Sintra: The National Palace

Two magnificent palaces, an incredible hilltop castle and a quirky stately home are just some of the many things to do in the pretty, picturesque town of Sintra.

This UNESCO World Heritage Site to the west of Lisbon is surrounded by lush, tree-covered hills in the Parque Natural de Sintra-Cascais and was the favourite summer destination of the Portuguese nobility.

Needless to say with so much to see and do, Sintra was at the top of my list of day trips from Lisbon. The town is just 40 minutes by train and so on my third day in Lisbon, I hopped on the train from Rossio Station.

Forty minutes later I was in Sintra and I strolled down to the old town, which is dominated by the enormous National Palace and its distinctive white conical chimneys.

High on the hills overlooking the town, I could just make out the dramatic Moors’ Castle and kitsch Pena Palace.

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My first port of call was the National Palace as I was keen to get there early to avoid the crowds. But even though it was just after 10am, it was already busy with coachloads of tourists.

The enormous palace was originally founded as a Moorish fort in the 11th century, before passing to the royal family in the 12th century when King Afonso Henriques conquered Lisbon.

The palace was rebuilt and extended over the centuries, and the present palace, with its distinctive shape, white walls and red tiled roofs, has remained pretty much the same since the 16th century.

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Inside, the first notable room I visited was the Swan Room (above), a large rectangular space built during the reign of King John I in the early 15th century.

The room features green and white tiles on the walls, heavy wooden furniture and a beautiful ceiling painted with swans. The room is still used for state banquets today.

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I then wandered down to the central patio, an attractive outdoor space with a great view of the statuesque 33m-tall chimneys.

Just off the patio is the water grotto (above), a pretty little space decorated with white and blue tiles, and stucco paintings that depict the creation according to the Bible, the four seasons and more.

Having had a good look around, I continued through the palace following the suggested route, passing the Magpie Room, which was used to receive dignitaries and ambassadors, King Sebastian’s bedroom, and the Mermaid Room, which features paintings of mermaids on the ceiling.

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One of the most impressive rooms in the palace is the Heraldry Room. This square room with blue and white tiled walls has an incredible vaulted ceiling (above).

The ornately decorated 16th century ceiling features the Portuguese royal family’s coat of arms, the coats of arms of King Manuel I’s eight children from his marriage to his second wife Maria, eight stags, and the coats of arms of 72 of the most powerful families in Portugal at the time.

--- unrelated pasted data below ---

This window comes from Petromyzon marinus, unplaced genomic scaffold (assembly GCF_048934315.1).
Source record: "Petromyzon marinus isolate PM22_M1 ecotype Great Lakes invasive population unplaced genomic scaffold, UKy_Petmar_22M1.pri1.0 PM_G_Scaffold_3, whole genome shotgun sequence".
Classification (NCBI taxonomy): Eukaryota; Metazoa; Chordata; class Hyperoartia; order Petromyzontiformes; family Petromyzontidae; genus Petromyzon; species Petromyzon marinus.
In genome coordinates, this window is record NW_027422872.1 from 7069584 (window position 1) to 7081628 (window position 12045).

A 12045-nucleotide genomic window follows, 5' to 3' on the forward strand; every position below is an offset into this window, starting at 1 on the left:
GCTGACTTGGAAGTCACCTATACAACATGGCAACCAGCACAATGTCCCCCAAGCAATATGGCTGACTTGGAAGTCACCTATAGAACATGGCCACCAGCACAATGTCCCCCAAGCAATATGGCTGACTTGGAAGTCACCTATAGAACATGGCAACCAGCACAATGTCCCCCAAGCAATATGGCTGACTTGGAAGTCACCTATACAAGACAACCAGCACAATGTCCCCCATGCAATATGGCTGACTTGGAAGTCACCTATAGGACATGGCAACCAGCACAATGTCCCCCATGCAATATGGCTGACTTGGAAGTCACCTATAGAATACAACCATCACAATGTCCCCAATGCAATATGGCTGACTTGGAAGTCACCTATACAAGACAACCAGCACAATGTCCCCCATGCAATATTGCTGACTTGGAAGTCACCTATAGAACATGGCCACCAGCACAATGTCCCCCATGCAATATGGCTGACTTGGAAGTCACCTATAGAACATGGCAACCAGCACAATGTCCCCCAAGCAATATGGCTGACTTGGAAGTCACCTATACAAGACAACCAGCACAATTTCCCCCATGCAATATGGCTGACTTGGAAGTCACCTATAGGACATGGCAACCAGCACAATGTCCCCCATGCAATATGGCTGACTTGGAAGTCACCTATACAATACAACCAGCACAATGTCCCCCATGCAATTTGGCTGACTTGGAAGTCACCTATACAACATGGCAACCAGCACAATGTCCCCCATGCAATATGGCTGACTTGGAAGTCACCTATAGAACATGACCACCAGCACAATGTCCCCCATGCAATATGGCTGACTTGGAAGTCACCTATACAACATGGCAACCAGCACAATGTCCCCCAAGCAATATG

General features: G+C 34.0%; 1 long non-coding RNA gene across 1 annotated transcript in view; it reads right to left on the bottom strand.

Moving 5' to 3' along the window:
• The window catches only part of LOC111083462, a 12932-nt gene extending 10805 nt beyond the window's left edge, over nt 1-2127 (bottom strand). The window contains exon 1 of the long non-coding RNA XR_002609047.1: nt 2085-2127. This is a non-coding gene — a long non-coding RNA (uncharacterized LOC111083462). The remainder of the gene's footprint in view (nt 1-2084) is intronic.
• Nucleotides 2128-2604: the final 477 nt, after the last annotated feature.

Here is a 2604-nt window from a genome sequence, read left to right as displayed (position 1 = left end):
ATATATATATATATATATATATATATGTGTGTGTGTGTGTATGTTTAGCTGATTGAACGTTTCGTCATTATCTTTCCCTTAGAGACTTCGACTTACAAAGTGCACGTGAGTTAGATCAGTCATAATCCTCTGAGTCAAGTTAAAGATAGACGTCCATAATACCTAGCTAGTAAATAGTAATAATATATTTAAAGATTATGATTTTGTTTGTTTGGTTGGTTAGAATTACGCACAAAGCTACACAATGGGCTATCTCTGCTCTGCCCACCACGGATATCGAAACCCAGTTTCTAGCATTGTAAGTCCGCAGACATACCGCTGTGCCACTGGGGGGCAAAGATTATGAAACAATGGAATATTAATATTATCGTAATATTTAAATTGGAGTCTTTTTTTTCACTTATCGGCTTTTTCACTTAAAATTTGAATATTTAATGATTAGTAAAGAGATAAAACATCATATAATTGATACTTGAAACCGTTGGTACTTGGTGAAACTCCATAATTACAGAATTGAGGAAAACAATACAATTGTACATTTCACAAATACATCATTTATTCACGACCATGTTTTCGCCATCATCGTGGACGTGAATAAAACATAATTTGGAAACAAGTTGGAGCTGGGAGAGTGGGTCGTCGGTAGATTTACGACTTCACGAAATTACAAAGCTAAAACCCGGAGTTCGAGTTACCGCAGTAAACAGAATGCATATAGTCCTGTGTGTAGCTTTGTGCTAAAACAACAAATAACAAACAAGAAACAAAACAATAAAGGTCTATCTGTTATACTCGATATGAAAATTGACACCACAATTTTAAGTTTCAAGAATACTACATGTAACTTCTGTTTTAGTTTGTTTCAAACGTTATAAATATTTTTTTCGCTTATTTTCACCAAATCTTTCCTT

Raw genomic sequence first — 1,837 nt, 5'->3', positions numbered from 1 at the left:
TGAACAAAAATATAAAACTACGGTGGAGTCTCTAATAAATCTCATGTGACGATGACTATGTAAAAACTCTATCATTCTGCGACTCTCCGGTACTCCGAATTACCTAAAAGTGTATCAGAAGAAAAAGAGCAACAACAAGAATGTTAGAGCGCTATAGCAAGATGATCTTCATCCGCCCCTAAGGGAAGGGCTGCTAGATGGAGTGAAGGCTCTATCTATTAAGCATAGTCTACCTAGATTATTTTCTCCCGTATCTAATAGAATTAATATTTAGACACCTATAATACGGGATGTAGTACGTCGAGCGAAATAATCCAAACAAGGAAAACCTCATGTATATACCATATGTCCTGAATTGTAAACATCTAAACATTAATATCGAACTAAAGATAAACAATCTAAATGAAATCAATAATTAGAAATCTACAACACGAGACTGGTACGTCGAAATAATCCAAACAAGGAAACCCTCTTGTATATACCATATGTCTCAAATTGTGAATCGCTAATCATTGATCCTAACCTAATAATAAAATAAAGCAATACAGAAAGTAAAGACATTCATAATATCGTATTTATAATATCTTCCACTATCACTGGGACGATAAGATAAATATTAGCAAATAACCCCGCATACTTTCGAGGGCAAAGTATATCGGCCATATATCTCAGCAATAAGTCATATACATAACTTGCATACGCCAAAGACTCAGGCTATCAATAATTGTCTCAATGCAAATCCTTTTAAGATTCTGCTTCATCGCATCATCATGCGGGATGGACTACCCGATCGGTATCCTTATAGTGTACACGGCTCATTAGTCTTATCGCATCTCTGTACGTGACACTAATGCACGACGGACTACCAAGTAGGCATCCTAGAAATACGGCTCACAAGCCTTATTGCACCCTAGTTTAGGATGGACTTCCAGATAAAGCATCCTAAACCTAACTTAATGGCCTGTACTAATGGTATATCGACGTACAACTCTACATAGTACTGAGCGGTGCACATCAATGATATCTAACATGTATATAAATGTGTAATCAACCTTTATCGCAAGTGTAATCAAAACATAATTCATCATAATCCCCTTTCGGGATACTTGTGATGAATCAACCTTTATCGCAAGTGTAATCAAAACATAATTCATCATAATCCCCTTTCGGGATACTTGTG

The palace is home to lots of unusual painted and decorated ceilings, but this is by far the most spectacular.

I continued through the palace, visiting the bedroom where King Afonso VI was kept prisoner for nine years by his brother King Pedro II in the late 17th century and the Chinese pagoda room.

This room is so-called because it’s home to an incredible miniature Chinese pagoda. Then it was on to the Palatine Chapel, which boasts some wonderful frescoes on its walls.

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Towards the end of my visit, I ventured inside the striking Arab Room, which has green and white geometric-print tiles on the walls and is dominated by a bronze fountain in the centre of the room (above).

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Then it was on to one of the most striking rooms in the palace, the incredible kitchen underneath its iconic chimneys.

The 15th century kitchen is huge, with white tiled walls, a number of hearths, two massive ovens and lots of copper cooking utensils. It’s a fantastic space and quite unlike any other palace kitchen I’ve seen.

The National Palace of Sintra is a superb building but I came away feeling underwhelmed. When I visited, there were lots of tour groups who would crowd into the rooms for long periods of time, making it difficult to see what there was to see.

Waiting them out, meant getting stuck behind them for long periods again in the next room, so I found myself skipping ahead to get past them and not really taking the time I needed to appreciate what I was seeing.

Looking back at my photos, the palace is an incredible building but there were so many tour groups I didn’t appreciate it at the time. I’d love to go back and see it again, preferably when it’s quieter.

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